Manhattan Judge Sets Autumn Trial Date for NYAG James’ Fraud Case Against Trump Org
Edited by: TJVNews.com
As former President Donald Trump continues to find himself immersed in several legal imbroglios, the New York Post recently reported that a trial date has been set for next fall in New York Attorney General Letitia James’ sweeping $250 million lawsuit accusing Donald Trump and his family real estate company of “staggering” fraud.
The Post reported that on Tuesday, Manhattan Supreme Court Justice Arthur Engoron scheduled the trial for October 2, 2023, in the case alleging that the Trump Organization’s assets were exaggerated for years for loan, insurance and tax purposes.
In September of this year, James filed the suit against the nation’s 45th president as well as his adult children, Ivanka, Eric and Don Jr and the Trump Organization which includes former longtime Chief Financial Officer Allen Weisselberg. Last week, Weisselberg testified as the star prosecution witness in a criminal tax fraud case against the company, the Post reported.
In order to ensure that no “further fraud” takes place, Justice Engoron earlier this month ordered that an independent monitor be appointed to oversee the Trump Organization when it turns over its financial statements to the court as the attorney general’s case unfolds, the Post reported.
On Monday, the AP reported that prosecutors in the Trump Organization’s criminal tax fraud trial rested their case earlier than expected, pinning hopes for convicting Donald Trump’s company largely on the word of two top executives who cut deals before testifying that they schemed to avoid taxes on company-paid perks.
The AP reported that Allen Weisselberg and Jeffrey McConney, a senior vice president and controller, testified for the bulk of the prosecution’s eight-day case, bringing the drama of their own admitted wrongdoing to a trial heavy on numbers, spreadsheets, tax returns and payroll records.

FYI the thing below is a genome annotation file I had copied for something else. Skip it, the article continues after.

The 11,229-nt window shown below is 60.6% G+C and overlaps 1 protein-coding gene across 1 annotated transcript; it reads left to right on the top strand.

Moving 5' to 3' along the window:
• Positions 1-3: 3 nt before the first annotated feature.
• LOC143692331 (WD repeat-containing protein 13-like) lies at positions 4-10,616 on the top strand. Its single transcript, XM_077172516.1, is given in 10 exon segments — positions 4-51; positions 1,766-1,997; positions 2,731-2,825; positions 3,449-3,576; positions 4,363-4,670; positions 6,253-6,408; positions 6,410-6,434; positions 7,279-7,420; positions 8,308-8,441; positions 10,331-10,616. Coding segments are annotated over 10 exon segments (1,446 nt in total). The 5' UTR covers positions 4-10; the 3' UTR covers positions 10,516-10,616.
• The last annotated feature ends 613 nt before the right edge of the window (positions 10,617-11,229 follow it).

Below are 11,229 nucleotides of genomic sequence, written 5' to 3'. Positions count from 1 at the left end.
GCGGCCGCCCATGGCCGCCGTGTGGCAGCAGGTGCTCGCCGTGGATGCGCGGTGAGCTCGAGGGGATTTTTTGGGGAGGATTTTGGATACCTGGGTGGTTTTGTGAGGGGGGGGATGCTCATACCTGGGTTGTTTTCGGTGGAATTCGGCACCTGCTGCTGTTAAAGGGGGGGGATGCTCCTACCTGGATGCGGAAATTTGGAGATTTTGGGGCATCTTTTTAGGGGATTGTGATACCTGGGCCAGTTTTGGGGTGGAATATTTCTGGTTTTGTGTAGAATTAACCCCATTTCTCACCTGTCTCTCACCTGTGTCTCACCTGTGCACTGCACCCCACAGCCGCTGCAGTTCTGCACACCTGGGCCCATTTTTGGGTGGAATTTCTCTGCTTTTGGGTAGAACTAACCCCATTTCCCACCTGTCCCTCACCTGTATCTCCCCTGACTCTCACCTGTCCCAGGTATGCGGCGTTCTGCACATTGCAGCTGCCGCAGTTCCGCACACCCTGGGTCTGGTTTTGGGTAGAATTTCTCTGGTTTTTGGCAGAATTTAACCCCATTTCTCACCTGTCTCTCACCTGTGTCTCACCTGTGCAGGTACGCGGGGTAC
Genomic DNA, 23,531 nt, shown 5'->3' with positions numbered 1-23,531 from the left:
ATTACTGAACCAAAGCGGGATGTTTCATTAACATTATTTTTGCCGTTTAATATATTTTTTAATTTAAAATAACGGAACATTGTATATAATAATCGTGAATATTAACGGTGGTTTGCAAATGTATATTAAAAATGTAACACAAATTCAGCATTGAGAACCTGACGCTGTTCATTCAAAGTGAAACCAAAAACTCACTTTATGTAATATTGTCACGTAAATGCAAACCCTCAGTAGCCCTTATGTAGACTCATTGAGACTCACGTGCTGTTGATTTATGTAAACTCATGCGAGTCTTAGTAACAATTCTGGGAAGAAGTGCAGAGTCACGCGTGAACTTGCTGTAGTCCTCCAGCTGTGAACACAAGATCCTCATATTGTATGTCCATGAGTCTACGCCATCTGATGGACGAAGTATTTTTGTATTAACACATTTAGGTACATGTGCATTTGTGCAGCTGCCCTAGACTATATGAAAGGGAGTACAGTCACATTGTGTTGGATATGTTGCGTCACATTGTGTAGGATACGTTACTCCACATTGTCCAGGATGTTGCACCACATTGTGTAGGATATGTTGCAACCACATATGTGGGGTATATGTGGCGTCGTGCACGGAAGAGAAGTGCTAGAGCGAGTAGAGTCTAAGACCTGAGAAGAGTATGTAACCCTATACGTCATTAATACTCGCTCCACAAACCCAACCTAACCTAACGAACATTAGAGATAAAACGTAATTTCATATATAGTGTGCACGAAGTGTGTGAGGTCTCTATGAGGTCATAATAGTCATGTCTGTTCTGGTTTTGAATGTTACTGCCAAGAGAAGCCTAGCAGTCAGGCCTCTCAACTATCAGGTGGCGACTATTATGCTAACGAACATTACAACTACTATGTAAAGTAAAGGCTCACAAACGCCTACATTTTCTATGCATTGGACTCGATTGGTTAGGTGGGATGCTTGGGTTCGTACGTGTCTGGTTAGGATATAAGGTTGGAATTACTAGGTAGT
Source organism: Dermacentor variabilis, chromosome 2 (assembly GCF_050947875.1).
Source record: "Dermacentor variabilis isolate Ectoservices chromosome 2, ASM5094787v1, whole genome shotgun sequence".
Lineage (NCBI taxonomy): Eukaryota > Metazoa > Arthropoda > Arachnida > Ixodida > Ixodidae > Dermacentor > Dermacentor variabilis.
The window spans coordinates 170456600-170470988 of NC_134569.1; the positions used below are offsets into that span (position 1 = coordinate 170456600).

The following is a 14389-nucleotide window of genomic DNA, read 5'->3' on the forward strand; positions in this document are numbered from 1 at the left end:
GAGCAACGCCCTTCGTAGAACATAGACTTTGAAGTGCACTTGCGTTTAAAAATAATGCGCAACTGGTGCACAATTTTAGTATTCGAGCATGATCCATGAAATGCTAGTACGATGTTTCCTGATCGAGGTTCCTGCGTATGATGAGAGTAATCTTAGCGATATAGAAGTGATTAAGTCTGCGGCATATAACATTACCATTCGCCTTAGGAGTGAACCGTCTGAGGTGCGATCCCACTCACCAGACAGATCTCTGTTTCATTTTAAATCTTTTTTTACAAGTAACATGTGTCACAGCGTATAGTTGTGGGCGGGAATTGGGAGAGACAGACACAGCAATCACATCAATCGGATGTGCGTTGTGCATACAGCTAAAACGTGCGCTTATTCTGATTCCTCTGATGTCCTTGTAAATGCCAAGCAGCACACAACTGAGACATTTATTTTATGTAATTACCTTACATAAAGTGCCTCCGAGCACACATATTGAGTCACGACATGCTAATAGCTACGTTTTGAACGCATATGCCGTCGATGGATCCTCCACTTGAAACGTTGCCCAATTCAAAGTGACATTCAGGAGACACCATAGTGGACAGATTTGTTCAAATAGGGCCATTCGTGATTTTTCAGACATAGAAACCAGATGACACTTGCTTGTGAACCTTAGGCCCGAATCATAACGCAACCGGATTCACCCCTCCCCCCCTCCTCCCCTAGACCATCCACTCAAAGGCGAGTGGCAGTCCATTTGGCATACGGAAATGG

Weisselberg, who pleaded guilty in August to dodging taxes on $1.7 million in extras, was required to testify as a prosecution witness as part of a plea deal in exchange for a promised sentence of five months in jail, the AP reported. McConney was granted immunity to testify.
The Trump Organization’s lawyers opened their defense by calling to the witness stand the accountant who handled tax returns and other financial matters for Trump, the Trump Organization and hundreds of Trump entities since the 1980s, as was reported by the AP.
The AP reported that Donald Bender, a partner at Mazars USA LLP, said McConney would call him “numerous times” a week about various tax issues and that he got emails from Weisselberg so often, he even made time to respond while away in the mountains or vacationing in Paris.
Bender said he interacted with far less frequently with Trump, his biggest client — attending his 2005 wedding, but otherwise talking to him maybe a couple times a year.
Once Trump became president in 2017, Bender said he’d visit him twice a year at the White House so he could sign his tax extensions and returns — but those trips ended when the COVID-19 pandemic began, the AP reported.
Trump blamed Bender and Mazars for the company’s troubles, writing on his Truth Social platform last week: “The highly paid accounting firm should have routinely picked these things up – we relied on them. VERY UNFAIR!”
The AP also reported that prosecutors had considered calling the accountant, even prepping him for six hours during a Zoom conference on Saturday, but decided to leave him for the defense. Bender’s testimony will continue Tuesday.
Prosecutors called just three other witnesses: the Trump Organization’s accounts payable supervisor, a forensic accountant for the Manhattan district attorney’s office, and a state tax auditor who investigated Weisselberg’s taxes, the AP reported. The auditor was on the witness stand Monday.
Weisselberg, now a senior adviser at the company, testified last week that he conspired with McConney, his subordinate, to hide more than a decade’s worth of extras from his taxable income, but that neither Trump nor the family were involved, according to the AP report.
McConney testified that Weisselberg and another executive, Michael Calamari Sr., leaned on him over the years to fudge payroll records to hide extras such as Manhattan apartments and Mercedes-Benz cars from their taxable income, in part by reducing their salaries by the cost of those perks and issuing falsified W-2 forms.
The AP also reported that Manhattan prosecutors allege that the Trump Organization helped top executives avoid paying taxes on company-paid perks and that it is liable for Weisselberg’s wrongdoing because he was a “high managerial agent” acting on its behalf.
The tax fraud case is the only trial to arise from the Manhattan district attorney’s three-year investigation of Trump and his business practices. The AP reported that if convicted, the company could be fined more than $1 million and face difficulty making deals.
Bender’s firm, Mazars, cut ties with Trump in February and said annual financial statements it prepared for him “should no longer be relied upon” after New York Attorney General Letitia James said the statements regularly misstated the value of assets, according to the AP report.